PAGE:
According to the W3C HTML specification, the browser should ideally indicate the access keys to the visitor somehow (e.g. by underlining the access key in the form label). In practice, hardly any browsers do this, so it's up to you to indicate the available access keys to your visitors. You could, for example, underline or bold the appropriate letter in the label text.

An example

Let's enhance our "form in a table" example above with access keys:


<form action="">
  <table style="width: 100%; border: none;">
    <tr>
      <td><span style="text-decoration: underline;">N</span>ame:<br/><input type="text" name="billingName" tabindex="1" accesskey="N"/></td>
      <td><span style="text-decoration: underline;">P</span>ostal code:<br/><input type="text" name="billingPostcode" tabindex="3" accesskey="P"/></td>
    </tr>
    <tr>
      <td><span style="text-decoration: underline;">A</span>ddress:<br/><input type="text" name="billingAddress" tabindex="2" accesskey="A"/></td>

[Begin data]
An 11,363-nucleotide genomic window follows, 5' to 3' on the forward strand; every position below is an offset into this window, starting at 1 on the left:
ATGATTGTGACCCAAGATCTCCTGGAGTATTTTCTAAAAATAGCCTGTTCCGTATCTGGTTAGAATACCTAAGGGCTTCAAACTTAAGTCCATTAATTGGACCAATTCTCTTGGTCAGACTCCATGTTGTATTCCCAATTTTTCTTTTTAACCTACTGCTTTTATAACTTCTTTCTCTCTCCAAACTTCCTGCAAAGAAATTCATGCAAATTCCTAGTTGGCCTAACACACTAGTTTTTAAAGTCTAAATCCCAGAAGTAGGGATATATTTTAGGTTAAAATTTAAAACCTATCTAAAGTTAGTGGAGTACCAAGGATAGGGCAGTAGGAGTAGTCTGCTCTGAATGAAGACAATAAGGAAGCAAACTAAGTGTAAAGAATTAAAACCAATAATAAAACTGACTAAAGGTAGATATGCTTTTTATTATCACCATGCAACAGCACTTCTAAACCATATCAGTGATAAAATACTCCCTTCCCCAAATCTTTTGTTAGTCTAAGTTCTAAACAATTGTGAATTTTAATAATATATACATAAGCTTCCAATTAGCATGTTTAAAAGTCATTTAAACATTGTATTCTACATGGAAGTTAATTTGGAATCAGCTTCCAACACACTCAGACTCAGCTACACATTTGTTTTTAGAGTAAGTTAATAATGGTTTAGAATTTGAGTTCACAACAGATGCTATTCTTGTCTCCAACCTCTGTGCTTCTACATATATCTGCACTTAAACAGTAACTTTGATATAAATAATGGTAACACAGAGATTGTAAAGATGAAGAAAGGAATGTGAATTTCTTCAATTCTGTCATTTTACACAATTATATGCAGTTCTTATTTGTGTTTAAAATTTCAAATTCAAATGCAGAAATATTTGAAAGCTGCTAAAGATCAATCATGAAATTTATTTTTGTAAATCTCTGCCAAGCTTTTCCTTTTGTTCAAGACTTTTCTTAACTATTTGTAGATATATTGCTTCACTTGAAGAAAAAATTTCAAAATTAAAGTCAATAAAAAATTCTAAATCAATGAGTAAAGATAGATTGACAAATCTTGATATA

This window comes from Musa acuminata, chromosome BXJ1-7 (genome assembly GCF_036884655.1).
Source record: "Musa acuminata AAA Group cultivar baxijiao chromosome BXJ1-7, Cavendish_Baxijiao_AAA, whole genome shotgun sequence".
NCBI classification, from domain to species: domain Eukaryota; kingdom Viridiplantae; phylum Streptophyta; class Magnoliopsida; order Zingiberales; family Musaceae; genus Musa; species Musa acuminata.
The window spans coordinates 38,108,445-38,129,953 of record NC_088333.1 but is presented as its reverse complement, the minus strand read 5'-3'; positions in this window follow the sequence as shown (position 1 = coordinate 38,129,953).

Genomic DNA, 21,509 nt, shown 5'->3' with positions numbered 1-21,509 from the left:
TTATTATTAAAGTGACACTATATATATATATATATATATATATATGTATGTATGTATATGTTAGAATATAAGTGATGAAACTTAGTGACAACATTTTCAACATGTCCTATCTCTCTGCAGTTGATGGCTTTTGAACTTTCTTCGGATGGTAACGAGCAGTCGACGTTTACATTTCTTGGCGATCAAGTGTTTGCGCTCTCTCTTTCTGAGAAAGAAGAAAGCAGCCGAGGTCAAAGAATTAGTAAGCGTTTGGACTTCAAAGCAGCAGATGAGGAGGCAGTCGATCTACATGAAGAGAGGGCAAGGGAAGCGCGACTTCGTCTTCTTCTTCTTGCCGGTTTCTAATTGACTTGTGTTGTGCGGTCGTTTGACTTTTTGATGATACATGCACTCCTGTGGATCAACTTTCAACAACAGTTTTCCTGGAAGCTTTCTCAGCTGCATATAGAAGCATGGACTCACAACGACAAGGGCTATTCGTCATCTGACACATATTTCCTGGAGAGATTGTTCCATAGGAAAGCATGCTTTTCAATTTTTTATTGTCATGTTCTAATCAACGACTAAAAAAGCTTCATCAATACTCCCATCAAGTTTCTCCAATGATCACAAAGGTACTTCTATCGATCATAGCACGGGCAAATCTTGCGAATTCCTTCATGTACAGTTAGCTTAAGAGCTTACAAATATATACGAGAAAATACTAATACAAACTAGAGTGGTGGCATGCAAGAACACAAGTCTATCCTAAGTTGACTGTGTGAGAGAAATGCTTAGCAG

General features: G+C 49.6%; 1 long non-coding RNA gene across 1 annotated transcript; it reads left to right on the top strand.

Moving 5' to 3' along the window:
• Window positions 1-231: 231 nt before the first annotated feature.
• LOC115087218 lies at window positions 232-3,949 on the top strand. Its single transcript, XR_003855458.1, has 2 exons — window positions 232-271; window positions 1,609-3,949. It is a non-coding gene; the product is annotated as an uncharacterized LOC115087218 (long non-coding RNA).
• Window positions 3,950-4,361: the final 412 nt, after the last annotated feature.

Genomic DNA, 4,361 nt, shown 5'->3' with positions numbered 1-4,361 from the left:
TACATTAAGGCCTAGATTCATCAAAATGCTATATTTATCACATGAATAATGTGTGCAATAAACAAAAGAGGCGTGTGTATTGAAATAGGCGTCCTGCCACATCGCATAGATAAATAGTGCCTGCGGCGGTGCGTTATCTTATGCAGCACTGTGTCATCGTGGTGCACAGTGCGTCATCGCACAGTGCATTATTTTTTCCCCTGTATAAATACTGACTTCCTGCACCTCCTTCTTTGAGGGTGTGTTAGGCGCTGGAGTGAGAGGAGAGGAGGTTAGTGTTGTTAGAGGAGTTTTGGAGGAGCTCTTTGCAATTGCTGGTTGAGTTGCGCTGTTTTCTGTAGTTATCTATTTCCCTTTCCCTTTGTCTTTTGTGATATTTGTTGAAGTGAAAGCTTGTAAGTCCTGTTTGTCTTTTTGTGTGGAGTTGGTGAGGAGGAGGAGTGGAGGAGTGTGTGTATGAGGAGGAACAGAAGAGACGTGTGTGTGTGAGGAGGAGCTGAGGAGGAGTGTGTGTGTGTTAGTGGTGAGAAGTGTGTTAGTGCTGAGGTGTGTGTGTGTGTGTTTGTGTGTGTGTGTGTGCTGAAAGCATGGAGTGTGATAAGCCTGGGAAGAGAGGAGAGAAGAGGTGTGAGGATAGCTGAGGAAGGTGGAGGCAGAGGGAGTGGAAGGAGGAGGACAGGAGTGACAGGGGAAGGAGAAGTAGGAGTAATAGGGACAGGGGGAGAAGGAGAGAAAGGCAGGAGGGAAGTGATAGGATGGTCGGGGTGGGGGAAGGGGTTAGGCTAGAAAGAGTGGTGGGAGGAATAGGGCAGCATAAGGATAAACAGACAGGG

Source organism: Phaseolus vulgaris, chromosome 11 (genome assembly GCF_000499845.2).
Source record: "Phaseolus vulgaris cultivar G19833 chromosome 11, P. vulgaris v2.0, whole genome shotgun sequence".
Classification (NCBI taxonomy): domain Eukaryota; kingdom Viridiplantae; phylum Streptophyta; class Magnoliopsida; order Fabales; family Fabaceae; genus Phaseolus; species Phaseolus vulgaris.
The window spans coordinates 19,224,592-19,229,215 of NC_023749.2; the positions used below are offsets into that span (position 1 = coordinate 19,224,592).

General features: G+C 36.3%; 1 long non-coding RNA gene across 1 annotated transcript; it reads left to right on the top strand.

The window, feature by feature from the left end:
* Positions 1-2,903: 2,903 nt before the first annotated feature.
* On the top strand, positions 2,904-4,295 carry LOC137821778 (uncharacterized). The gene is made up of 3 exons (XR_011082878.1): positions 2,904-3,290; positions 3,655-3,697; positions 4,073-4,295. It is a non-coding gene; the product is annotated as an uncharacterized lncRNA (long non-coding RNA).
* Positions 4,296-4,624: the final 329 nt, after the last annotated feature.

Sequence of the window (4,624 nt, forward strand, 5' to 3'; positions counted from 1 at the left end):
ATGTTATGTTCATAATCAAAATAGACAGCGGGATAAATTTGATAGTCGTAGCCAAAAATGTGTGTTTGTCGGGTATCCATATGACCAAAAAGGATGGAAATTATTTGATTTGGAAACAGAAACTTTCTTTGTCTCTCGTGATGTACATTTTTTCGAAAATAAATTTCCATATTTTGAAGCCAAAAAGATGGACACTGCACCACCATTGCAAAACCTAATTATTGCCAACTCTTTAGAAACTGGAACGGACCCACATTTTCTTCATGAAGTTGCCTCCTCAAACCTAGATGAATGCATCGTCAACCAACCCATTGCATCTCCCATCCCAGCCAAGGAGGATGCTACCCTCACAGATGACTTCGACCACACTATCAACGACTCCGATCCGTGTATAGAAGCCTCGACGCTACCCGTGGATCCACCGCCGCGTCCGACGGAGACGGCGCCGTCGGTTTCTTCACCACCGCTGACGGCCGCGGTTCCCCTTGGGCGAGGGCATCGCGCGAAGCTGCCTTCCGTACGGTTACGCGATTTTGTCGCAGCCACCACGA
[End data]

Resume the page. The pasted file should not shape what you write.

<td><span style="text-decoration: underline;">C</span>ountry:<br/><select name="billingCountry" tabindex="4" accesskey="C"><option>Australia</option><option>Canada</option><option>New Zealand</option><option>United Kingdom</option><option>United States</option></select></td>
    </tr>
  </table>
</form>

Here's how it looks. Try pressing the access keys (don't forget to use them with the Control or Alt keys as appropriate):

Name:
Postal code:
Address:
Country:

Accessible forms go a long way to making your site easy and enjoyable to use. By using one or more of the above techniques — fieldsets, legends, labels, tab order, and access keys — you can help to make your forms more accessible to your visitors.